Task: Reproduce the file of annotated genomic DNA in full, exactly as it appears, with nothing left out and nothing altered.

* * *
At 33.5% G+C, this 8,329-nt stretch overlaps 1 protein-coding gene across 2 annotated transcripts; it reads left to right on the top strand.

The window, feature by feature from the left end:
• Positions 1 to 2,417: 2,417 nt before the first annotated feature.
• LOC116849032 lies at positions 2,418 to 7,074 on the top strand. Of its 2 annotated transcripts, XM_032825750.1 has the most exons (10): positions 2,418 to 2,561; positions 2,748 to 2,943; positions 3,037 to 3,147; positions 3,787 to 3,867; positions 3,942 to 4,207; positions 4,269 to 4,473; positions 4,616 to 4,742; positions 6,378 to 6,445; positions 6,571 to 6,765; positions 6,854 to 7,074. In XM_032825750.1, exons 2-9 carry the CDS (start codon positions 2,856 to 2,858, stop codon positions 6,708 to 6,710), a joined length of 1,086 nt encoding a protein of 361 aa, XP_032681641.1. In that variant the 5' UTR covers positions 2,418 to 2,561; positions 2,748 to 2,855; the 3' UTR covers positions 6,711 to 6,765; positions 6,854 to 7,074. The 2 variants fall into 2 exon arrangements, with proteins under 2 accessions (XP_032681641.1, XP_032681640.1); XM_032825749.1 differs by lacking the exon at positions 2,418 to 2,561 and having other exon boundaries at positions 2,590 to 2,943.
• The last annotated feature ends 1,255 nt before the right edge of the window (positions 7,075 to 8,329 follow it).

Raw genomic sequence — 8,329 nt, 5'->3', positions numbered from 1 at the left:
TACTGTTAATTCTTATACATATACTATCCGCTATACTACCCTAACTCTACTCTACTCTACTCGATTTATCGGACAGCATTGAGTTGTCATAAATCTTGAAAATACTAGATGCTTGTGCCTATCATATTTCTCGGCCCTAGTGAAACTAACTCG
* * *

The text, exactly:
At 33.5% G+C, this 8,329-nt stretch overlaps 1 protein-coding gene across 2 annotated transcripts; it reads left to right on the top strand.

The window, feature by feature from the left end:
• Positions 1 to 2,417: 2,417 nt before the first annotated feature.
• LOC116849032 lies at positions 2,418 to 7,074 on the top strand. Of its 2 annotated transcripts, XM_032825750.1 has the most exons (10): positions 2,418 to 2,561; positions 2,748 to 2,943; positions 3,037 to 3,147; positions 3,787 to 3,867; positions 3,942 to 4,207; positions 4,269 to 4,473; positions 4,616 to 4,742; positions 6,378 to 6,445; positions 6,571 to 6,765; positions 6,854 to 7,074. In XM_032825750.1, exons 2-9 carry the CDS (start codon positions 2,856 to 2,858, stop codon positions 6,708 to 6,710), a joined length of 1,086 nt encoding a protein of 361 aa, XP_032681641.1. In that variant the 5' UTR covers positions 2,418 to 2,561; positions 2,748 to 2,855; the 3' UTR covers positions 6,711 to 6,765; positions 6,854 to 7,074. The 2 variants fall into 2 exon arrangements, with proteins under 2 accessions (XP_032681641.1, XP_032681640.1); XM_032825749.1 differs by lacking the exon at positions 2,418 to 2,561 and having other exon boundaries at positions 2,590 to 2,943.
• The last annotated feature ends 1,255 nt before the right edge of the window (positions 7,075 to 8,329 follow it).

Raw genomic sequence — 8,329 nt, 5'->3', positions numbered from 1 at the left:
TACTGTTAATTCTTATACATATACTATCCGCTATACTACCCTAACTCTACTCTACTCTACTCGATTTATCGGACAGCATTGAGTTGTCATAAATCTTGAAAATACTAGATGCTTGTGCCTATCATATTTCTCGGCCCTAGTGAAACTAACTCG